Alice Coachman, an immortal Olympian

Amsterdam News in the Classroom

Herb Boyd | 7/24/2014, 12:27 p.m.
It isn’t often that this column is devoted to either the living or the recently departed, but it would be ...

It isn’t often that this column is devoted to either the living or the recently departed, but it would be absolutely criminal not to suspend the usual guidelines and give the space to a woman who holds a unique place in African-American history, Alice Coachman.

Never heard of her? Well, there was a time in the 1940s when her name, if not a household one, certainly had meaning in the athletic world. At the 1948 London Summer Olympics Coachman was the first African-American woman to win a gold medal.


Find out more: Perhaps the most reliable source about Alice Coachman is Coachman herself. Her oral history video excerpts can be found at the National Visionary Leadership Project.

Discussion: It would be highly useful to research and discuss Coachman’s pioneering spirit and the prominent athletes, particularly African-American females, who followed through the doors she opened.

Place in context: While there is no direct mention of her participation in the Civil Rights Movement, she, in her own quiet way, hurtled some barriers on her way to fame. Likewise, living in Georgia and attending school in Alabama made it impossible for her to ignore the Jim Crow restrictions.

Though she was capable of competing in a number of events, she bested the field in the high jump, clearing a record height of 5 feet 61/8 inches despite a bad back. King George VI presented her with the medal. Many sports writers and track and field coaches believe she would have won the event at an earlier Olympics. However both the 1940 and the 1944 Olympic Games were cancelled because of World War II.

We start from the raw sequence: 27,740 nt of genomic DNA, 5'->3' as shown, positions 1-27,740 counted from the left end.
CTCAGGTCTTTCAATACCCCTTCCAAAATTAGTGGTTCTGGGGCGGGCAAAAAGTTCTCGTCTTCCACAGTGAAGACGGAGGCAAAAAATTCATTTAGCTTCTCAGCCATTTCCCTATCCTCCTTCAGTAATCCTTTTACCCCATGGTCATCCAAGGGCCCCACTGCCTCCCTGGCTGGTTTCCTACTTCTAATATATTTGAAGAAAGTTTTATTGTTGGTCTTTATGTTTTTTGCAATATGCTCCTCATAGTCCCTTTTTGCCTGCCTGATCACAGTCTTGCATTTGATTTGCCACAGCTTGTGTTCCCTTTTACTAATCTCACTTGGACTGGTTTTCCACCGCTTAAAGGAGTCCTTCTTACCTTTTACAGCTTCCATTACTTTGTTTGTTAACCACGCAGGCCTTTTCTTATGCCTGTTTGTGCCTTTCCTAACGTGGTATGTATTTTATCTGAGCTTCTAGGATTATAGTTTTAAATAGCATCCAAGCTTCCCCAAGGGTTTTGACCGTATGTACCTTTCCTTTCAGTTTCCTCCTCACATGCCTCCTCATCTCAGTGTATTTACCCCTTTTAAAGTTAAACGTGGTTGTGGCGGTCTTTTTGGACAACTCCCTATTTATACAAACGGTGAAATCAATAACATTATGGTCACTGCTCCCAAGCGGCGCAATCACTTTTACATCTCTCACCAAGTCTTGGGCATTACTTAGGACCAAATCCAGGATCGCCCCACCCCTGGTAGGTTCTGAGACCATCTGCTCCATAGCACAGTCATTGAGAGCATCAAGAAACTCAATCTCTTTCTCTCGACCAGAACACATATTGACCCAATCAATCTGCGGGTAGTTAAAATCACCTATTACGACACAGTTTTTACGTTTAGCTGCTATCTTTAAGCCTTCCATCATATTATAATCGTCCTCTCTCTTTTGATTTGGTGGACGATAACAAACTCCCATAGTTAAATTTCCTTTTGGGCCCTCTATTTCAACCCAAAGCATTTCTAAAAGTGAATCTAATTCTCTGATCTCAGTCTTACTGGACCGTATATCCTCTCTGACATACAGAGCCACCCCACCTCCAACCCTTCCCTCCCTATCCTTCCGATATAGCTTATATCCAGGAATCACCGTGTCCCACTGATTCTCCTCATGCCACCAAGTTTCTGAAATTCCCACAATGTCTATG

Born in Albany, Ga., Nov. 9, 1923, Coachman was one of 10 children and grew up at a time when Jim Crow restrictions kept Blacks moored in a second-class citizenship. Furthermore, because of her race, she was barred from using public sports facilities. However, a segregated society merely meant she had to exercise all of her creative ingenuity in perfecting her athletic skills. Even so, it was obviously a daunting experience to be largely restricted from using the equipment and venues available to her White competitors when she was allowed to contest them.

“You had to run up and down the red roads and the dirt roads,” she told the Kansas City Star. “You went out there in the fields, where there was a lot of grass and no track. No nothing.”

Thanks to encouragement from her teacher Cora Bailey and especially her aunt, Carrie Spry, Coachman was able to circumvent the opposition posed by her parents. Her father wanted her to be more “lady-like,” and participating in sports, from his perspective, was for boys. When she enrolled in Madison High School, she went directly to the track team. There, her budding talent was noticed by the coach Harry Lash, who took time to refine it.

Her success at meets drew the attention of scouts from several Black colleges. She was recruited by the Tuskegee Institute, and in 1939, she enrolled in the Institute’s high school program. Coachman was eager to compete long before she was officially enrolled in the school and immediately began to establish her prowess in the high jump, winning her first Amateur Athletic Union national championship in the event.